‘Fear and Desire’ (1953) by Stanley Kubrick

Director: Stanley Kubrick

Cinematographer: Stanley Kubrick

Writers: Howard Slacker

Stars: Frank Silvera, Kenneth Harp, Paul Marzusky, Virginia Lieth

Rating: 66

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Stanley Kubrick is my all-time favorite director. It’s not even a contest, his films have impacted how I see the medium as an art form. Kubrick turned the film into the ultimate visionary storytelling device through a concoction of carefully executed and meticulously crafted films that challenge the audience on every level of thought.

Before I go into a Kubrick induced frenzy, where I wake up two days later in the Rocky Mountains, I’ll give some backstory to Kubrick’s true debut picture, ‘Fear and Desire.’ It’s a picture that led Kubrick to financial backing, as he was essentially able to make the movie as an independent filmmaker. Kubrick directed and played the role of director of photography, and despite a rather lackluster script, the film had the inkling, of what would later become the classic Kubrick feel of passion and intensity.

However, Kubrick himself is on the record denouncing this film, calling it “a childish drawing on a refrigerator,” meaning it was his first try and it showed. The film is a complete mess. It’s got some moments that show the true promise of Kubrick, but mostly, Fear and Desire is badly paced and set up the film. The fact that it’s a badly made film by the greatest filmmaker to ever is fantastic. It shows that we all start at the bottom. It’s a chance to watch his development in telling the narrative and getting excellent performances started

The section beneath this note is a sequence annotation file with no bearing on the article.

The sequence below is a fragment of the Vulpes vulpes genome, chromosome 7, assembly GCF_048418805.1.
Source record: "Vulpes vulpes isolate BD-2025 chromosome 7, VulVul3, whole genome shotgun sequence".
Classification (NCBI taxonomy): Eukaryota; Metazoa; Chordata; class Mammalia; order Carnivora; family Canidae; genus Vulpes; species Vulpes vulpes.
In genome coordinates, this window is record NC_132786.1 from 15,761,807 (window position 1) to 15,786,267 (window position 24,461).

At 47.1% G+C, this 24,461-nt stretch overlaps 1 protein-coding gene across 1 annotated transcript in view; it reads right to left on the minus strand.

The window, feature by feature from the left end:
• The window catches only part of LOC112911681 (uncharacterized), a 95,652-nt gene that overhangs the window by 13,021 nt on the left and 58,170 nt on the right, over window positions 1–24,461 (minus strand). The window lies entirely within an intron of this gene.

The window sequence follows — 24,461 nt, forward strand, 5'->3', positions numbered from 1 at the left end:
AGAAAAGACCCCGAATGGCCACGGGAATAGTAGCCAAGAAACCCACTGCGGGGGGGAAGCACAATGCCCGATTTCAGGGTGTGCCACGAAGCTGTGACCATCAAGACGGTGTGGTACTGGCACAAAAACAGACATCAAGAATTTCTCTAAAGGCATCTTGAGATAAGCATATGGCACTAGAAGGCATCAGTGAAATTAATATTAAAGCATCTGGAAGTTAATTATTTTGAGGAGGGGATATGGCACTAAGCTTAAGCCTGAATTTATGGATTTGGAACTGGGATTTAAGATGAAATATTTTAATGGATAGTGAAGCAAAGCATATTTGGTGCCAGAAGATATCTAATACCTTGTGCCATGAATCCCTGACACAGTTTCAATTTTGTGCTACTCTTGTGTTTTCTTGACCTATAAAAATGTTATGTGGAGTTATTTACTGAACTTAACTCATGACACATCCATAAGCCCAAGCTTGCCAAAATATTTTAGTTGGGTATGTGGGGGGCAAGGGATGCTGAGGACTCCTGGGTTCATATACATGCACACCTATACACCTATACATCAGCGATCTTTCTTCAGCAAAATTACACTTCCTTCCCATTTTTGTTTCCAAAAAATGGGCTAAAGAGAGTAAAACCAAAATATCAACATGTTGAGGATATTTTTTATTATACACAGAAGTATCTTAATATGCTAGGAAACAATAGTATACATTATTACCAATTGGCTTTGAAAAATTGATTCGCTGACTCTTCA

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  • The entire story featured five characters and was shot at basically three different locations showing how underfunded Kubick was on this movie
  • Paul Mazursky (Sidney), the soldier who loses his mind and attacks Virginia Lieth, actually built on some deeper themes, but the execution of those scenes was botched. The same thing happens with Mac (Frank Silvera), who on a long paddle ride to his inevitable death, gets thrown a monologue of deeper meanings in what some would consider a cramming effort. At the very least, those two characters are somewhat interesting.

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  • Let’s say Kubrick made this film farther down the line in his career, and it probably looks completely different. My point is the premise isn’t bad, caught behind enimy lines, with only four surviving soldiers. It had some narrative juice, but failed to deliver for a number of reasons.


See this film strictly for the fact that its Kubrick, and it’s a visionary experimenting at a young age. Don’t expect to be blown away in any capacity. However, witnessing the growth of ‘Fear and Desire’ to say ‘2001: A Space Odyssey’ is mind-blowing. The nice thing is its short, and it’s still a Kubrick film. That’s history. His career spanned close to 50 years in the industry, and even postmortem was heaving an impact on the industry. This is his upbringing. I find that interesting in itself.

Yet, here I am, blabbing away about Kubrick again. Once the Kubrick train leaves the station, it’s over for me. I have the deepest personal affection for his films as thousands around the world do. There will never be another Stanley Kubrick. He made a few films every decade, and that’s it. His project development process was more extensive than any director in history. Sometimes three years alone to develop one project, but the results of the research are the most visually stunning and detailed display of film ever produced.

*takes a breath*

I almost forgot to breathe.

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